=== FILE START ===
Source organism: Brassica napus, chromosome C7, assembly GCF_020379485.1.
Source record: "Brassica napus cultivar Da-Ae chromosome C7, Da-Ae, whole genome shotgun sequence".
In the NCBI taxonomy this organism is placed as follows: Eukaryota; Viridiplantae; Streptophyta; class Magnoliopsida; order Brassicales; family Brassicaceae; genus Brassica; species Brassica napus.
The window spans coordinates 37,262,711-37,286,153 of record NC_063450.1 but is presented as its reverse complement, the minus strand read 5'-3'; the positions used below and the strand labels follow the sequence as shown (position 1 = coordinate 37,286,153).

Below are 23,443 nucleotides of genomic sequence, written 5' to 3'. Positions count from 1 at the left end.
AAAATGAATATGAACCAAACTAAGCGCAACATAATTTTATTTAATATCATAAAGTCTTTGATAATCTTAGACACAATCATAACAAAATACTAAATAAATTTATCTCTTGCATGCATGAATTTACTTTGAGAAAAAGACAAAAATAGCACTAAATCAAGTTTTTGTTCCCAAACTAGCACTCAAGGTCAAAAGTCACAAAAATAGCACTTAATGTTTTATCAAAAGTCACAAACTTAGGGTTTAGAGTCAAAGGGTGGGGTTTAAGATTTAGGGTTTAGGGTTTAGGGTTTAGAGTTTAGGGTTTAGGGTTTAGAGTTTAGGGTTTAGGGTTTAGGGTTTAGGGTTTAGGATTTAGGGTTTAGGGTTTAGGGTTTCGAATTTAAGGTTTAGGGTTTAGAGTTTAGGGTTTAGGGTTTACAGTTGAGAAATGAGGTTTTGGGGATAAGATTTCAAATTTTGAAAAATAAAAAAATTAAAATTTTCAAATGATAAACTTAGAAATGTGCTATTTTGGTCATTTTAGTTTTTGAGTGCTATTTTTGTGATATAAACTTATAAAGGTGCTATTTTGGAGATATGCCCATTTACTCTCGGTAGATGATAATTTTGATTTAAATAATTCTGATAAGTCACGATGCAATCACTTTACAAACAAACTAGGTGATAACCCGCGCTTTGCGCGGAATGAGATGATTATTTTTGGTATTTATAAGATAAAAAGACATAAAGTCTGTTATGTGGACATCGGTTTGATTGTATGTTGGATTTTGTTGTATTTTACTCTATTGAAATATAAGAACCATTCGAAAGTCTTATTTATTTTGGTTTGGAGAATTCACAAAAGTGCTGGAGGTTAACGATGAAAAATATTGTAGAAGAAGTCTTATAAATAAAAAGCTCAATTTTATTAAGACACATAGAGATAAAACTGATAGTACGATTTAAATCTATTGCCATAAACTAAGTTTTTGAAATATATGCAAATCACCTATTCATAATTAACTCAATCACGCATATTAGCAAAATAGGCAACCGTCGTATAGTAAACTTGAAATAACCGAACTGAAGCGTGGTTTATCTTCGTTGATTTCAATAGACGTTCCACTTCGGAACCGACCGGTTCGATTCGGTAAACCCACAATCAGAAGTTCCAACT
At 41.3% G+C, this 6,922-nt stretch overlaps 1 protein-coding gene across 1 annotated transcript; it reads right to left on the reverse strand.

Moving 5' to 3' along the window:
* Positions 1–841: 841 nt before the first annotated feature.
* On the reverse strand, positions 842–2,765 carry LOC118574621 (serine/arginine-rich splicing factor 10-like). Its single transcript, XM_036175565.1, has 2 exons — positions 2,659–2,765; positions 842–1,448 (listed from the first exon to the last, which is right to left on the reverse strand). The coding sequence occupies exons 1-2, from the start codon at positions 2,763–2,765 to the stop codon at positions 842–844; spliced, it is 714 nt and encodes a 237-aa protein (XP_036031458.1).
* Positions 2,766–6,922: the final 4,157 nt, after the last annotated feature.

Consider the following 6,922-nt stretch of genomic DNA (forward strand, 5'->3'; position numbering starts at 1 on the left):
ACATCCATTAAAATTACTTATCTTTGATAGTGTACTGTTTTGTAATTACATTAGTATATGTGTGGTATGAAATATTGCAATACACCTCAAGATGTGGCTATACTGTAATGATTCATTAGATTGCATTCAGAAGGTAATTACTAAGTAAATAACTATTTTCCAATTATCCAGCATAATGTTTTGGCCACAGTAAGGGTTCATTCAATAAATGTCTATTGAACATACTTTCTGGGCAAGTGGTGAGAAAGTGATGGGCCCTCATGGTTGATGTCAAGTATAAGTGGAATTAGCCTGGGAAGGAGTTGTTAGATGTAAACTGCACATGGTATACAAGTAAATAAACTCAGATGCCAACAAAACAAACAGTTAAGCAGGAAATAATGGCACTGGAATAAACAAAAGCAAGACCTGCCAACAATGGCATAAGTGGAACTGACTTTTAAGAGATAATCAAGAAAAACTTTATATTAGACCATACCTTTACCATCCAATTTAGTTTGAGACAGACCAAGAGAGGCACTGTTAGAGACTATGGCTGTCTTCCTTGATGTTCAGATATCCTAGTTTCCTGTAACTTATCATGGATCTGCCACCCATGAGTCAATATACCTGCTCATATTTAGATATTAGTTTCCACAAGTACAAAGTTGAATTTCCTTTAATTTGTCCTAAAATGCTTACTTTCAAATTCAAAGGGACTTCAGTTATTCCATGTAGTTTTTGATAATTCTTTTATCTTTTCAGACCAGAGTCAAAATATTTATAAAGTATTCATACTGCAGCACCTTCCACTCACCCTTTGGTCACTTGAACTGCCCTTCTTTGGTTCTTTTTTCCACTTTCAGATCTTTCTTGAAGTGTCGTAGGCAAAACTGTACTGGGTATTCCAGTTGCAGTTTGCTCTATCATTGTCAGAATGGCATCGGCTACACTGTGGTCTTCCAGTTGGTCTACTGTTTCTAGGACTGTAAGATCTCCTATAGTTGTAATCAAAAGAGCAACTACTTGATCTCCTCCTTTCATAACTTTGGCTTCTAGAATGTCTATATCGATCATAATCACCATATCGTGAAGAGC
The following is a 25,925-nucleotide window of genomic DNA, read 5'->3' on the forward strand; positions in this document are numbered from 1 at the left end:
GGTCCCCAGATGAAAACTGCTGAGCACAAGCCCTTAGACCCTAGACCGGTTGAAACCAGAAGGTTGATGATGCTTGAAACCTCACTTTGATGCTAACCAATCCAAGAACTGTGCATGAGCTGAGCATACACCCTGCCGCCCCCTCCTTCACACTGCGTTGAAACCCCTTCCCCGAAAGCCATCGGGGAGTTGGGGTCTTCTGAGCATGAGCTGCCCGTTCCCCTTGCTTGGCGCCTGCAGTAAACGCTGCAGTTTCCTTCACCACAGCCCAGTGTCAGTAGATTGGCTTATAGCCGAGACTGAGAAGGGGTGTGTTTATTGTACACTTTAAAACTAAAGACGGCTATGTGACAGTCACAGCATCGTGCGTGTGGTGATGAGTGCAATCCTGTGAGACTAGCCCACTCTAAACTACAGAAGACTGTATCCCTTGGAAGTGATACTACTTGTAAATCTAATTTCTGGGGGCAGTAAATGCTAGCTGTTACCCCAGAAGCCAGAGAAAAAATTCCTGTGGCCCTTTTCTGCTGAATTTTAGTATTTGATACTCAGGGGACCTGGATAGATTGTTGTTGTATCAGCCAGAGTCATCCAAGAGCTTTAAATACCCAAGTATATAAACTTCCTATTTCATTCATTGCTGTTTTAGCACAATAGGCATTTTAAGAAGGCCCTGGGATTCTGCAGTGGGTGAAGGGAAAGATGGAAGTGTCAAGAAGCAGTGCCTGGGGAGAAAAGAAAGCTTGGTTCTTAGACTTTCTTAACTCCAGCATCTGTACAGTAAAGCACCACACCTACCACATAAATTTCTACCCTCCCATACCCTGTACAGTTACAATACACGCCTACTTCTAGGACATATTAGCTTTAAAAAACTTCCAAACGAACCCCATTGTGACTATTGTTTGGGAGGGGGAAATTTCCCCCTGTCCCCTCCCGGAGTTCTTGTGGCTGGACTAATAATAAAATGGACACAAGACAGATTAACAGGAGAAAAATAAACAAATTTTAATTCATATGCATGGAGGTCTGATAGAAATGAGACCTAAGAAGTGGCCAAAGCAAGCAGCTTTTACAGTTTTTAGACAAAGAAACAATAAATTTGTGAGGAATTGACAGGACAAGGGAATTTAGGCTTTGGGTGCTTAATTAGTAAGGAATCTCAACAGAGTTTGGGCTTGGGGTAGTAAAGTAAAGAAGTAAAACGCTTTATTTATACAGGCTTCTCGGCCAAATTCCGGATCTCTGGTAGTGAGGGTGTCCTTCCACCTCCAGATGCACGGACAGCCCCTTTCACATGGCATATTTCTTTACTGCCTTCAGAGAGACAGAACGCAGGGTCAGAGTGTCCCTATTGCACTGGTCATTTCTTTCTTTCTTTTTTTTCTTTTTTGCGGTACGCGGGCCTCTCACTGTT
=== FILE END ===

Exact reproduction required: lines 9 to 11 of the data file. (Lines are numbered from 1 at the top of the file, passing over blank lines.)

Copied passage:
* Positions 1–841: 841 nt before the first annotated feature.
* On the reverse strand, positions 842–2,765 carry LOC118574621 (serine/arginine-rich splicing factor 10-like). Its single transcript, XM_036175565.1, has 2 exons — positions 2,659–2,765; positions 842–1,448 (listed from the first exon to the last, which is right to left on the reverse strand). The coding sequence occupies exons 1-2, from the start codon at positions 2,763–2,765 to the stop codon at positions 842–844; spliced, it is 714 nt and encodes a 237-aa protein (XP_036031458.1).
* Positions 2,766–6,922: the final 4,157 nt, after the last annotated feature.